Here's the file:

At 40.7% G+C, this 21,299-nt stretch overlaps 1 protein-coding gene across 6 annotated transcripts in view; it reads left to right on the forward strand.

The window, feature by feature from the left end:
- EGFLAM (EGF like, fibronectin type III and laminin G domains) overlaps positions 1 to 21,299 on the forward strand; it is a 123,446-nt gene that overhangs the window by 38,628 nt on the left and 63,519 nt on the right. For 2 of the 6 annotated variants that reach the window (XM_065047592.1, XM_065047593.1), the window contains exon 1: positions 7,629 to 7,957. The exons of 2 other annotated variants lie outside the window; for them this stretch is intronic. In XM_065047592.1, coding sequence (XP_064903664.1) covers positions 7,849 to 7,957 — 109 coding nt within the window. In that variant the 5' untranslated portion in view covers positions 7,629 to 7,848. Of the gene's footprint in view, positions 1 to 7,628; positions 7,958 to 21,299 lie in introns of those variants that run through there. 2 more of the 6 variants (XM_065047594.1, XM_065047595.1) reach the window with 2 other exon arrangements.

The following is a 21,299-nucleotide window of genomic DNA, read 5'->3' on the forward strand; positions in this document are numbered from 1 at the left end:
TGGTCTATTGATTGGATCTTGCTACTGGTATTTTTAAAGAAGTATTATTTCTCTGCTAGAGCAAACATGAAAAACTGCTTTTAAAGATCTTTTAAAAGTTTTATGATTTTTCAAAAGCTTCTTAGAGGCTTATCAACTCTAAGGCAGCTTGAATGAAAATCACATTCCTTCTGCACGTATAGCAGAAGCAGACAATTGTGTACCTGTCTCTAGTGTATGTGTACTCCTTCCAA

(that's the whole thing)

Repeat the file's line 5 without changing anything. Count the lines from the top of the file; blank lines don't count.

TGGTCTATTGATTGGATCTTGCTACTGGTATTTTTAAAGAAGTATTATTTCTCTGCTAGAGCAAACATGAAAAACTGCTTTTAAAGATCTTTTAAAAGTTTTATGATTTTTCAAAAGCTTCTTAGAGGCTTATCAACTCTAAGGCAGCTTGAATGAAAATCACATTCCTTCTGCACGTATAGCAGAAGCAGACAATTGTGTACCTGTCTCTAGTGTATGTGTACTCCTTCCAA